For the second time in three columns, I will be kicking off things by narrating something I heard a musician say on-stage. Like the last time, this wasn’t said on a concert stage but a discussion panel, which is where you are most likely to find musicians in contemporary Pakistan. In this particular case, the musician answered a question about the dwindling audiences at concerts by arguing that it was because of the lack of good sound and professional stage and lights. In other words, concerts were just not arranged very well.
The reasoning never made sense to me - most of the concerts I attended growing up were often quite amateur affairs, but that hadn’t stopped people before. That being said, with more entertainment options now, perhaps music fans do expect more finesse.
The theory was put to test at a recent performance I attended. The set up was really well done - the sound was great, the lights were bright and the stage and screen all made it look top notch. But that wasn’t the end of it - there were air-conditioners, sofas, chairs in neat rows and waiters serving mocktails and h’or d’oeuvres. Despite the disco lights and the loud music, it felt less like a proper concert and more like a kitty party that had gone rogue.
A great concert is one that always feels slightly on edge. One that’s hot and humid (even if the weather isn’t); one that makes you feel instead of hearing the music; and one that leaves you both exhilarated as well as slightly afraid of how much you enjoyed cutting loose. Unfortunately, in Pakistan that has sometimes ended up including gate crashes and fights and brandishing of weapons and storming of hired guards and the rest.
This is not a dig at the drinks and snacks - which were delicious - but more the fact that the event management team had gone overboard, and ending up killing the soul of the concert itself. This wasn’t the first time I had seen such a musical performance, where the entire atmosphere was less rock-n-roll and more valima function. More often than not, these allowances or luxuries are made for the people in suits who are bankrolling the event, and who are expected to constantly be at ease, even if it means upending the entire purpose of the concert itself.
Here is what I think - a great concert is one that always feels slightly on edge. One that’s hot and humid (even if the weather isn’t); one that makes you feel instead of hearing the music; and one that leaves you both exhilarated as well as slightly afraid of how much you enjoyed cutting loose. Unfortunately, in Pakistan that has sometimes ended up including gate crashes and fights and brandishing of weapons and storming of hired guards and the rest.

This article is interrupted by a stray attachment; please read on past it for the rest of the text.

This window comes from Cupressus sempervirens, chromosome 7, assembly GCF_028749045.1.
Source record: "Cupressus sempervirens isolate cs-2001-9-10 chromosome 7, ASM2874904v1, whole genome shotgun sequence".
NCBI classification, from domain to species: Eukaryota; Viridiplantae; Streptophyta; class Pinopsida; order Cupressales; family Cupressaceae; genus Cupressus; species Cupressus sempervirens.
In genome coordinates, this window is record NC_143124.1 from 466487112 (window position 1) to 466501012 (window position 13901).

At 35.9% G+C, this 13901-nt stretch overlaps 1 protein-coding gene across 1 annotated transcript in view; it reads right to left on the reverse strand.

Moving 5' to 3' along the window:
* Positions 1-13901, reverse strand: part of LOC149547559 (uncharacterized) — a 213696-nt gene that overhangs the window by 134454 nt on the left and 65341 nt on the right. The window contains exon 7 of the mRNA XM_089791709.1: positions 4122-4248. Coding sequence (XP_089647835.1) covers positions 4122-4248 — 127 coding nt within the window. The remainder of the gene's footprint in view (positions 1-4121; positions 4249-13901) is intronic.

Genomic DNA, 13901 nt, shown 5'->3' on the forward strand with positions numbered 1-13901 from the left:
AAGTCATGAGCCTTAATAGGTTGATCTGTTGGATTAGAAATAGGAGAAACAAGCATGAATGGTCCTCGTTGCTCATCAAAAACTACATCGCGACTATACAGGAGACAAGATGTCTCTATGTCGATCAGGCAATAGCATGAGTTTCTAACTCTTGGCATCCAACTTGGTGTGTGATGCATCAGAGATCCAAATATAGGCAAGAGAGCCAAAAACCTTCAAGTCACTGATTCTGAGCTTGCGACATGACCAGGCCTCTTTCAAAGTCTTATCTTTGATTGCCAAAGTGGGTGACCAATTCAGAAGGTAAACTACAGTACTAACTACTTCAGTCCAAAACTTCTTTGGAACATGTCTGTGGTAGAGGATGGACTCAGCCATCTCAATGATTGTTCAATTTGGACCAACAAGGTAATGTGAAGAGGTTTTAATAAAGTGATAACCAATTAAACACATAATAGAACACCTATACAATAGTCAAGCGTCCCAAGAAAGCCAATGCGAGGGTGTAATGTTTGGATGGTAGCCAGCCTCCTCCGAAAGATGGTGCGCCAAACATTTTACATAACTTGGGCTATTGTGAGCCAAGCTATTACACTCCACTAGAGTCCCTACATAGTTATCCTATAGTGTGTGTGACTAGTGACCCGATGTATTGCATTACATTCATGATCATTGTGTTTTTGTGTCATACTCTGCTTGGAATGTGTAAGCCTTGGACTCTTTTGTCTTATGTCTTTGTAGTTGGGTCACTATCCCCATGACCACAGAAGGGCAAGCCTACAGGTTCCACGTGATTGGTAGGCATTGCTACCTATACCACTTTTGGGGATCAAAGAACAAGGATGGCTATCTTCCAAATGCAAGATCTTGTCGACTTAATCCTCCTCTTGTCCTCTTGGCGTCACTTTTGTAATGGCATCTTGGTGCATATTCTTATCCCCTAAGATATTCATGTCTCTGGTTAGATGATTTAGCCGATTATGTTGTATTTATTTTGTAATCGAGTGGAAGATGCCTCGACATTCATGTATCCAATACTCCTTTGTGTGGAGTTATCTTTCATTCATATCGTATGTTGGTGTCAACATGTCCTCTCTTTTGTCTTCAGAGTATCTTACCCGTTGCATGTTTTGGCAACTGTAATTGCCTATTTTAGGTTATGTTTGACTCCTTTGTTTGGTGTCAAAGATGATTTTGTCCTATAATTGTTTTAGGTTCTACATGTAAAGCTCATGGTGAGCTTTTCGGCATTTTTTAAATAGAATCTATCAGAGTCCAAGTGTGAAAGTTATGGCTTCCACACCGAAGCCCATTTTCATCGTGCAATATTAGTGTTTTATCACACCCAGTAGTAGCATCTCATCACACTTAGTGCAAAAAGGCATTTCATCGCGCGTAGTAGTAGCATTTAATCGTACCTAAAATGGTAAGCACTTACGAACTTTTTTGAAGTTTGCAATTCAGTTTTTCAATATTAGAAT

But despite those risks, if a concert isn’t at least making you experience and feel something you normally wouldn’t, then it's not doing its job. Yes, they have to be managed professionally, but event managers need to realize that comfort isn’t a priority during a concert – the music is.
Moving on, let’s take a look at the charts from the past fortnight.
Given the flux in the Pakistani music scene as well as the altered dynamics of digitally accessible music means that there are almost always lost of new entries, although not all are new songs.
Of the 11 new entries on the charts this week, only a couple are actually new songs. The most significant of the ‘new’ releases was Abida Parveen’s single, 'Noor-e-Azal', which has been re-packaged for the Ramzan season by a brand.
One actual new release is Shajie’s 'Sab Acha Hai', which really has to be appreciated over several listens, preferably in the company of his other songs. Given that he has such a distinctive style that he continues to employ, the really interesting parts of his newer songs are the more complex layering of the musical arrangement.
At no.1 is a surprise entry - 'Bang Bang Bang' by Dynoman, another one of Karachi’s highly renowned indie artists and producers. While it is a relentlessly wondrous track, its debut at the top was facilitated by a promotional campaign that featured several of the most exciting producers of electronic music in Pakistan. In other words, it remains to be seen whether this run can be sustained after the promotions.
The Sketches also make a return to the charts with 'Jogi' at no. 7, with Bilal Saeed’s 'Heeriye' landing one spot ahead at six with one of his older songs. Usual suspects Bandook (no. 3) and Atif Aslam (no. 15) continue their sustained residency in the charts, which also see a return for Jal (no. 10) and Call (no. 3), the two truly old-school songs on the charts. One great track that has made a return is 'Awaam' by Faris Shafi - one of the best Urdu rap songs ever made.
Amongst those releases that didn’t make it to the charts, one to look out for is the new album by Sibti, titled The Book of Sibt. Known for his raunchy, witty lyrics and eclectic compositions, the album can be an acquired taste, but one worth the effort.